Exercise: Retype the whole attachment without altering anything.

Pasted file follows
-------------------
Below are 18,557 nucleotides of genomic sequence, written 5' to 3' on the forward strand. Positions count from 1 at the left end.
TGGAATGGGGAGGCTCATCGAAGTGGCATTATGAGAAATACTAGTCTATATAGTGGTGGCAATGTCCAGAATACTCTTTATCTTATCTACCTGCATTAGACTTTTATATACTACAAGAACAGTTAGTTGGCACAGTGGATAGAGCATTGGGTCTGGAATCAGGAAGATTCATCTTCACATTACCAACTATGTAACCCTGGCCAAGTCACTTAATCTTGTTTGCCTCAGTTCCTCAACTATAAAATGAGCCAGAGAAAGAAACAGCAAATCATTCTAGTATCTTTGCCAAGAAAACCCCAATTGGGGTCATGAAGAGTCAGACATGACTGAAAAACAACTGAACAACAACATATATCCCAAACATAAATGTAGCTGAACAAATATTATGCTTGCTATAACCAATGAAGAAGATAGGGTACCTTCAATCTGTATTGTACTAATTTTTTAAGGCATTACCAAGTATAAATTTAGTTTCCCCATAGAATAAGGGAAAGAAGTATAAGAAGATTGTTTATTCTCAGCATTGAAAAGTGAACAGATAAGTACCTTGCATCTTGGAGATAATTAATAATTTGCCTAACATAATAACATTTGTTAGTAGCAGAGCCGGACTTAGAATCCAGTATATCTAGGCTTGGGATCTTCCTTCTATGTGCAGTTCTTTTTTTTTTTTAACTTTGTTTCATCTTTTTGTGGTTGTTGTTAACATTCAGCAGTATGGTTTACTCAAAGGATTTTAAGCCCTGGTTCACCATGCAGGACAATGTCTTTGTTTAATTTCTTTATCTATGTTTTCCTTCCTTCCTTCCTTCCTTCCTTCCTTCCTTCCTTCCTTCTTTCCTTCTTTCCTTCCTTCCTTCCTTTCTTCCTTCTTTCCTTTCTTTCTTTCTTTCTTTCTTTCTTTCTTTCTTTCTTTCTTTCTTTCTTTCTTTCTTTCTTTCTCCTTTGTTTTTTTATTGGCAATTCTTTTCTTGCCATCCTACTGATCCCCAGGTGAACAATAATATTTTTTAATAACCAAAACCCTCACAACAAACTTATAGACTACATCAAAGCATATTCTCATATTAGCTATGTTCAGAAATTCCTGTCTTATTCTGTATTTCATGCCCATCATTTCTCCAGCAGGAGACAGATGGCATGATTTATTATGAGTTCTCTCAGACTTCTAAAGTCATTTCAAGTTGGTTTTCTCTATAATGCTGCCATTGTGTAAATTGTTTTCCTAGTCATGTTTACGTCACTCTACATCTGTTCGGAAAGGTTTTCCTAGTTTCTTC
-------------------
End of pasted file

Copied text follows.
Below are 18,557 nucleotides of genomic sequence, written 5' to 3' on the forward strand. Positions count from 1 at the left end.
TGGAATGGGGAGGCTCATCGAAGTGGCATTATGAGAAATACTAGTCTATATAGTGGTGGCAATGTCCAGAATACTCTTTATCTTATCTACCTGCATTAGACTTTTATATACTACAAGAACAGTTAGTTGGCACAGTGGATAGAGCATTGGGTCTGGAATCAGGAAGATTCATCTTCACATTACCAACTATGTAACCCTGGCCAAGTCACTTAATCTTGTTTGCCTCAGTTCCTCAACTATAAAATGAGCCAGAGAAAGAAACAGCAAATCATTCTAGTATCTTTGCCAAGAAAACCCCAATTGGGGTCATGAAGAGTCAGACATGACTGAAAAACAACTGAACAACAACATATATCCCAAACATAAATGTAGCTGAACAAATATTATGCTTGCTATAACCAATGAAGAAGATAGGGTACCTTCAATCTGTATTGTACTAATTTTTTAAGGCATTACCAAGTATAAATTTAGTTTCCCCATAGAATAAGGGAAAGAAGTATAAGAAGATTGTTTATTCTCAGCATTGAAAAGTGAACAGATAAGTACCTTGCATCTTGGAGATAATTAATAATTTGCCTAACATAATAACATTTGTTAGTAGCAGAGCCGGACTTAGAATCCAGTATATCTAGGCTTGGGATCTTCCTTCTATGTGCAGTTCTTTTTTTTTTTTAACTTTGTTTCATCTTTTTGTGGTTGTTGTTAACATTCAGCAGTATGGTTTACTCAAAGGATTTTAAGCCCTGGTTCACCATGCAGGACAATGTCTTTGTTTAATTTCTTTATCTATGTTTTCCTTCCTTCCTTCCTTCCTTCCTTCCTTCCTTCCTTCCTTCTTTCCTTCTTTCCTTCCTTCCTTCCTTTCTTCCTTCTTTCCTTTCTTTCTTTCTTTCTTTCTTTCTTTCTTTCTTTCTTTCTTTCTTTCTTTCTTTCTTTCTTTCTCCTTTGTTTTTTTATTGGCAATTCTTTTCTTGCCATCCTACTGATCCCCAGGTGAACAATAATATTTTTTAATAACCAAAACCCTCACAACAAACTTATAGACTACATCAAAGCATATTCTCATATTAGCTATGTTCAGAAATTCCTGTCTTATTCTGTATTTCATGCCCATCATTTCTCCAGCAGGAGACAGATGGCATGATTTATTATGAGTTCTCTCAGACTTCTAAAGTCATTTCAAGTTGGTTTTCTCTATAATGCTGCCATTGTGTAAATTGTTTTCCTAGTCATGTTTACGTCACTCTACATCTGTTCGGAAAGGTTTTCCTAGTTTCTTC